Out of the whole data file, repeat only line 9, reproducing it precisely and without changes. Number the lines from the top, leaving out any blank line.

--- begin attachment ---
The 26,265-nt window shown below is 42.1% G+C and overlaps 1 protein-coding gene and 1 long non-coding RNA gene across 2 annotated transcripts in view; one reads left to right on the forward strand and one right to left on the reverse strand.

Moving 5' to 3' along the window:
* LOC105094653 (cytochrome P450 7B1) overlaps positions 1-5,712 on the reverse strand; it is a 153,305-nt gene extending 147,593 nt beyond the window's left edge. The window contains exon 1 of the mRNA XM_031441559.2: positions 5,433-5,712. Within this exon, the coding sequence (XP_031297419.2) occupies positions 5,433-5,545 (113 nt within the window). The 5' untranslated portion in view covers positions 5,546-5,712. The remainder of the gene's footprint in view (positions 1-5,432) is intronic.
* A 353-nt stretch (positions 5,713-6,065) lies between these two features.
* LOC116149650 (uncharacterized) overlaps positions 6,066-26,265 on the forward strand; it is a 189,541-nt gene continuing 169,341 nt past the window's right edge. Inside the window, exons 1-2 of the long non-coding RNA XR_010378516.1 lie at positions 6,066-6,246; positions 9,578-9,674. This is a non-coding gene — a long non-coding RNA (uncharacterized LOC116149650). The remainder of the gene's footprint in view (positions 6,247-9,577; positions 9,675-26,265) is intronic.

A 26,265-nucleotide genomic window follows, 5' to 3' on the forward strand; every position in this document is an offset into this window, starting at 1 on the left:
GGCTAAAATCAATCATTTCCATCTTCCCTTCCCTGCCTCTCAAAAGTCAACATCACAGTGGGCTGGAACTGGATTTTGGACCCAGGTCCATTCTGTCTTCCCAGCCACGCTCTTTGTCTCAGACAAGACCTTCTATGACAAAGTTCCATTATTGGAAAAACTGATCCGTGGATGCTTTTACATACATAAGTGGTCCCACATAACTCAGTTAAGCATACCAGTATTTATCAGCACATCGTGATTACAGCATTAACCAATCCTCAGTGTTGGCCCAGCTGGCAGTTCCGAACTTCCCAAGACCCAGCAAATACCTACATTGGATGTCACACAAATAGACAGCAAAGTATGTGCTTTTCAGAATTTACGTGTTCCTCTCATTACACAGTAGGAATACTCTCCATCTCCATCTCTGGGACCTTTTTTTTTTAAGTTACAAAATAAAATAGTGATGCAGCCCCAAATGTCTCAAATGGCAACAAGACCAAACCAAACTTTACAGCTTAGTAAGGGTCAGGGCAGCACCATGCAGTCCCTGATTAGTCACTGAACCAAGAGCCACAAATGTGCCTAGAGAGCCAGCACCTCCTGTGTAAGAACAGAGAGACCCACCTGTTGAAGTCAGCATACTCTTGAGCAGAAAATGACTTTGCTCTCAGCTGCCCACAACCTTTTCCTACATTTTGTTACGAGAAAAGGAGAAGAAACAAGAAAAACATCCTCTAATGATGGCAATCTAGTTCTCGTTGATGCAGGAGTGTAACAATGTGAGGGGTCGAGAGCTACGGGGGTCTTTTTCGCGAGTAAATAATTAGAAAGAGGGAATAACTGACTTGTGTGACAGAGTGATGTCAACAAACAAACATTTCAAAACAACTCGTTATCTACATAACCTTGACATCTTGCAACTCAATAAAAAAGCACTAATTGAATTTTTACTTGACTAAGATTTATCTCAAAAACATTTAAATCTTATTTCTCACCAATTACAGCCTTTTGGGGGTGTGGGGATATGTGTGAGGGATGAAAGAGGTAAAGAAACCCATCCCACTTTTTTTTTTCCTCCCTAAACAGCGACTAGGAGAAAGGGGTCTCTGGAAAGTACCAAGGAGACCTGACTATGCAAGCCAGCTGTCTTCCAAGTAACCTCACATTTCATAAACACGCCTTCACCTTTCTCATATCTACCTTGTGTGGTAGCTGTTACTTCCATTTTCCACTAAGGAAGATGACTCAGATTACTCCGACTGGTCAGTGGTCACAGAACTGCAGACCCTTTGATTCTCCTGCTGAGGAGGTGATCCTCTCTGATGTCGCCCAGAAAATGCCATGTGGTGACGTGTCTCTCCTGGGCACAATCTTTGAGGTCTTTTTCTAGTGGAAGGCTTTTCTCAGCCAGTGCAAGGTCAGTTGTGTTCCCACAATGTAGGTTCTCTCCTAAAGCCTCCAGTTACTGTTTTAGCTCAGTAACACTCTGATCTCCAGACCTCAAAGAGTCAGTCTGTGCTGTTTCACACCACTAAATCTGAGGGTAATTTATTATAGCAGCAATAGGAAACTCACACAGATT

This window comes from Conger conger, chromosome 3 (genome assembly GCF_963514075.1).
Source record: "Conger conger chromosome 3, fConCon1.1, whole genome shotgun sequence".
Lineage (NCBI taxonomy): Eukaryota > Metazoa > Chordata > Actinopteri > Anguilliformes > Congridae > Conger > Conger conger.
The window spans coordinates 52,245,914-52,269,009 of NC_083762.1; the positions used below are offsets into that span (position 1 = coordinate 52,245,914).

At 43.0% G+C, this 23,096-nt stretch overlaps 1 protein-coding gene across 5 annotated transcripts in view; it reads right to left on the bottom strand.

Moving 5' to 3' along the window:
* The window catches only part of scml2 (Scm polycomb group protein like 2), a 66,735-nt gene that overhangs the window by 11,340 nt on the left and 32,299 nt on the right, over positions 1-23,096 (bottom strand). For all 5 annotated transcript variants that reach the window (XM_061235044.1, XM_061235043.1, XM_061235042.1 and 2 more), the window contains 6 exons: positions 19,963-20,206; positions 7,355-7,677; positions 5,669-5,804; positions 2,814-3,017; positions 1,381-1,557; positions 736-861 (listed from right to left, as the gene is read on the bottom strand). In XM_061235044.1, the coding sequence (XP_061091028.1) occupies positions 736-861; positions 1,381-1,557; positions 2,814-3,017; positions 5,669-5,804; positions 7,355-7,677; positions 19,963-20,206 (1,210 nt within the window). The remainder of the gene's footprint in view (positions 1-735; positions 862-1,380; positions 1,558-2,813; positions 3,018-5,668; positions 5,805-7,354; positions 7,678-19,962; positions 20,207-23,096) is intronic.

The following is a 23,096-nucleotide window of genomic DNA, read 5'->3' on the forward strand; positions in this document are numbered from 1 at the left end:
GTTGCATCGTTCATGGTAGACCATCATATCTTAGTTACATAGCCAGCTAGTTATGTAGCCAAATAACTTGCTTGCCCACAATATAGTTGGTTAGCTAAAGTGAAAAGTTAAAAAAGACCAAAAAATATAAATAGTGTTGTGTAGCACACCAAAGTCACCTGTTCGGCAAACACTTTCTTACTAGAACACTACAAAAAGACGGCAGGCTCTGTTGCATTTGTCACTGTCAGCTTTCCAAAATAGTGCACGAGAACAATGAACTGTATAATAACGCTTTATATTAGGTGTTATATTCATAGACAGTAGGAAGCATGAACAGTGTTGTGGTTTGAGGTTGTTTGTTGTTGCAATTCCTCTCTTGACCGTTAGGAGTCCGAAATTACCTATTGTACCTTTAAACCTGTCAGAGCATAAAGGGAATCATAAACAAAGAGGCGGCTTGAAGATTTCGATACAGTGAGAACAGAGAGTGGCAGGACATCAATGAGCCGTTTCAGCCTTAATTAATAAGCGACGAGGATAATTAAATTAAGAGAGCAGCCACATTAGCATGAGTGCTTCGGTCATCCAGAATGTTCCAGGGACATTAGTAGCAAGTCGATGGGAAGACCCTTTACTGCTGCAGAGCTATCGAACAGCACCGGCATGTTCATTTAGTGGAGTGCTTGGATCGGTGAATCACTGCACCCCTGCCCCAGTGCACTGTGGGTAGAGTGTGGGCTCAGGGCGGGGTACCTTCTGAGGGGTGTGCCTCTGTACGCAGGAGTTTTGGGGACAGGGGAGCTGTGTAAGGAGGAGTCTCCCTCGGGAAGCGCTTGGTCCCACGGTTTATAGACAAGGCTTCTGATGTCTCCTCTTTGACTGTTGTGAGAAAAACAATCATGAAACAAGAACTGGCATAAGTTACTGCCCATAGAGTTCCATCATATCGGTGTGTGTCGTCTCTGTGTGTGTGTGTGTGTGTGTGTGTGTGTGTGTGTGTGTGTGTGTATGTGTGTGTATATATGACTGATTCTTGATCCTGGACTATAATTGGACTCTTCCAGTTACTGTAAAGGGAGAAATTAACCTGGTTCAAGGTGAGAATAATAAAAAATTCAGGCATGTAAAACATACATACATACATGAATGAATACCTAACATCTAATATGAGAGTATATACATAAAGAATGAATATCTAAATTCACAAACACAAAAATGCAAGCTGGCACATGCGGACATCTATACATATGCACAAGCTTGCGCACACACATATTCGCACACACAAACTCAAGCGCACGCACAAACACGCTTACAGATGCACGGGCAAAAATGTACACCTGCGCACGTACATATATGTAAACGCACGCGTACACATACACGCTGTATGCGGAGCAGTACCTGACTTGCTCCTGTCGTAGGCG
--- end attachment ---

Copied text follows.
Source record: "Conger conger chromosome 3, fConCon1.1, whole genome shotgun sequence".